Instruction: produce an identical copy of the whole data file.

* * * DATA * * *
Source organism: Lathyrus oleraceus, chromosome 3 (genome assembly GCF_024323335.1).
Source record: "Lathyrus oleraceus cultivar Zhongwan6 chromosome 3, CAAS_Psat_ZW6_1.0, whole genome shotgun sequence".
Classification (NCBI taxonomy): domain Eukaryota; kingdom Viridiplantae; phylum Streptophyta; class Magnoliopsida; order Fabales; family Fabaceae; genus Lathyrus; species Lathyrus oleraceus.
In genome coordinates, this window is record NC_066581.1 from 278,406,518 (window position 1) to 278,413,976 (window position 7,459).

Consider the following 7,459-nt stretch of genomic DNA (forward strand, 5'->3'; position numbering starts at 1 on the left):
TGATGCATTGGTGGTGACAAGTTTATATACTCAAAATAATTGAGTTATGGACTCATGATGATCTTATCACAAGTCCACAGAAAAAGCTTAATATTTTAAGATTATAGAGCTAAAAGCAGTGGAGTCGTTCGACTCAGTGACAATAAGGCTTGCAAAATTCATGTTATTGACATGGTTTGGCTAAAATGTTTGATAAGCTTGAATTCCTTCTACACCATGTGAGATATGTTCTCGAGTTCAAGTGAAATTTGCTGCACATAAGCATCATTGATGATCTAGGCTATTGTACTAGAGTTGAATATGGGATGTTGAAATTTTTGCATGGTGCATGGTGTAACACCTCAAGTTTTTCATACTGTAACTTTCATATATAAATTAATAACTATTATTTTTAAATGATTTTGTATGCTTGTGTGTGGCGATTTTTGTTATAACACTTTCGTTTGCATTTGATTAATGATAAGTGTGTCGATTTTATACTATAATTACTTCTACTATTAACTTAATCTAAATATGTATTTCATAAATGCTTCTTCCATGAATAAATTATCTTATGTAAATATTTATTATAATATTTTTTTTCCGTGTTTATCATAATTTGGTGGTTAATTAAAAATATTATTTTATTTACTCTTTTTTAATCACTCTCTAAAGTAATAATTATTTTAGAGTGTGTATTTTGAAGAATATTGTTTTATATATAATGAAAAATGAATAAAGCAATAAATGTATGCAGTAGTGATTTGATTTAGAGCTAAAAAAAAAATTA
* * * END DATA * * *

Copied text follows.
Source organism: Lathyrus oleraceus, chromosome 3 (genome assembly GCF_024323335.1).
Source record: "Lathyrus oleraceus cultivar Zhongwan6 chromosome 3, CAAS_Psat_ZW6_1.0, whole genome shotgun sequence".
Classification (NCBI taxonomy): domain Eukaryota; kingdom Viridiplantae; phylum Streptophyta; class Magnoliopsida; order Fabales; family Fabaceae; genus Lathyrus; species Lathyrus oleraceus.
In genome coordinates, this window is record NC_066581.1 from 278,406,518 (window position 1) to 278,413,976 (window position 7,459).

Consider the following 7,459-nt stretch of genomic DNA (forward strand, 5'->3'; position numbering starts at 1 on the left):
TGATGCATTGGTGGTGACAAGTTTATATACTCAAAATAATTGAGTTATGGACTCATGATGATCTTATCACAAGTCCACAGAAAAAGCTTAATATTTTAAGATTATAGAGCTAAAAGCAGTGGAGTCGTTCGACTCAGTGACAATAAGGCTTGCAAAATTCATGTTATTGACATGGTTTGGCTAAAATGTTTGATAAGCTTGAATTCCTTCTACACCATGTGAGATATGTTCTCGAGTTCAAGTGAAATTTGCTGCACATAAGCATCATTGATGATCTAGGCTATTGTACTAGAGTTGAATATGGGATGTTGAAATTTTTGCATGGTGCATGGTGTAACACCTCAAGTTTTTCATACTGTAACTTTCATATATAAATTAATAACTATTATTTTTAAATGATTTTGTATGCTTGTGTGTGGCGATTTTTGTTATAACACTTTCGTTTGCATTTGATTAATGATAAGTGTGTCGATTTTATACTATAATTACTTCTACTATTAACTTAATCTAAATATGTATTTCATAAATGCTTCTTCCATGAATAAATTATCTTATGTAAATATTTATTATAATATTTTTTTTCCGTGTTTATCATAATTTGGTGGTTAATTAAAAATATTATTTTATTTACTCTTTTTTAATCACTCTCTAAAGTAATAATTATTTTAGAGTGTGTATTTTGAAGAATATTGTTTTATATATAATGAAAAATGAATAAAGCAATAAATGTATGCAGTAGTGATTTGATTTAGAGCTAAAAAAAAAATTA